Consider the scope of the review and by all means let us know which aspects of laptop reviews you'd like us to cover more. About the only major test that NBC runs that we don't have is CrystalDisk, but I'm not sure how useful that really is. SSDs are much faster than HDDs, and the differences between HDDs are largely meaningless by comparison. I generally figure anyone after fast storage for a laptop will be looking to upgrade to an SSD regardless, and if that's the case they'll be reading our SSD reviews after determing which laptop they want. But let me throw this out there:

    Are there others that would like us to run one of these "quick and dirty" storage benchmarks on the laptops we test? Is the PCMark 7 Storage score insufficient in what it reports? I'm not going to add a test because of one request for it, but if a lot of you would like some additional tests let me know.
    Reply
  • kedesh83 - Saturday, January 07, 2012 - link

    You would think most laptop gamers would be either playing World of warcraft, or Starcraft 2. I'm not being a fanboy or anything but why would they not include those in the games list? Most of the kids i see playing games on my campus are playing Blizzard titles. Reply
  • JarredWalton - Saturday, January 07, 2012 - link

    They're older games and DX9 titles as well. If the gaming suite we test runs sufficiently fast on a laptop, I can pretty much guarantee SC2 and WoW will run. Reply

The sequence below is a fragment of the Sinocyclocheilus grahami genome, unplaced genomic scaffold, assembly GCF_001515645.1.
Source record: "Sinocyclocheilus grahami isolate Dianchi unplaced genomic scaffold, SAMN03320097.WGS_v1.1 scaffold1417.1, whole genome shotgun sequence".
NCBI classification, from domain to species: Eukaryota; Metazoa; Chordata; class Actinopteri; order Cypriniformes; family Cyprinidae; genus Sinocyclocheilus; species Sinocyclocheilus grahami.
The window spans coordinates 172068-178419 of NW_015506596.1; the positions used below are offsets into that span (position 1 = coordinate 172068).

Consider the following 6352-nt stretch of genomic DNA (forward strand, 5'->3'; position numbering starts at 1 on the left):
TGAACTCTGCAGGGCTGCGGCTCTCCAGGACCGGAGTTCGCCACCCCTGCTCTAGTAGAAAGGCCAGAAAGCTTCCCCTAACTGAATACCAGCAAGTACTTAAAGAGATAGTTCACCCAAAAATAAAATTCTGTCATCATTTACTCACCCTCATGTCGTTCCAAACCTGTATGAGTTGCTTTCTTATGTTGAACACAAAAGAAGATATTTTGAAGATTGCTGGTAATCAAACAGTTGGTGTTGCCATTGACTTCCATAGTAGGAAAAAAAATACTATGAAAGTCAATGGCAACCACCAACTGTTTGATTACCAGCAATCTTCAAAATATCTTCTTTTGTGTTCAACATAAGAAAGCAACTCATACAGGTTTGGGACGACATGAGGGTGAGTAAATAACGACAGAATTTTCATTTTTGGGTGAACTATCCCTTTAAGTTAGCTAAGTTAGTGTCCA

• ananduser - Saturday, January 07, 2012 - link

    When testing the battery please include a moderate amount of FLASH only sites the likes of Tag Heuer or famous car brands flash minisites. Flash is an important part of the web and would make your tests more realistic. Reply
  • signorRosso - Saturday, January 07, 2012 - link

    In hardware or software?
    10-bit is mentioned at the bottom of this AT article page...
    http://www.anandtech.com/show/4380/discrete-htpc-g...
    Reply
  • signorRosso - Saturday, January 07, 2012 - link

    Disregard the previous comment entirely! Reply
  • Paedric - Saturday, January 07, 2012 - link

    I don't know if it is possible to do it, or if it is useful, but what about testing the performance of virtual machines?

    Also, you said you now use IE9 instead of IE8, is there a significant difference in battery life between Chrome/Firefox/IE9/Opera?
    Reply
  • gero9mo - Saturday, January 07, 2012 - link

    " I’m not sure most users would notice the difference between a 2GHz Core 2 Duo or Athlon X2 laptop and a quad-core i7-2760QM. This is why battery life is such an important element, as where many wouldn’t notice the difference between a web page loading in two seconds and a web page loading in one second, they’re far more likely to notice two hours of battery life versus four or eight hours. "

    I can honestly tell you that one second feels for me like a lifetime in computing. If i where to load 100 pages during a surfing-session, if i can call it that (my English ain't the best), I would most certainly prefer those pages to load in 1 second instead of two. And, in the werry moment you get to a bit more complex page, you are without a doubt gona notice a difference between lets say a Intel Sandy Bridge based CPU versus any AMD CPU. Most users also do other stuff than just surf a web-page. They also extract zip,rar and other files, and even here youre gona notice a difference between Athlon X2 and a i7-2760QM. And if youre seeling computers, be shure to look two to three years forward in time. I would prefer to sit with a i5-2310M versus any Athlon X2 laptop.

    So even if most people won't notice a huge difference, a second here and a secongd there still counts.
    Reply
  • PreacherEddie - Saturday, January 07, 2012 - link

    On the third page, third paragraph from the bottom: "We are still early enough in 2011...", I think should be "2012", unless you also have developed that time travel machine. Reply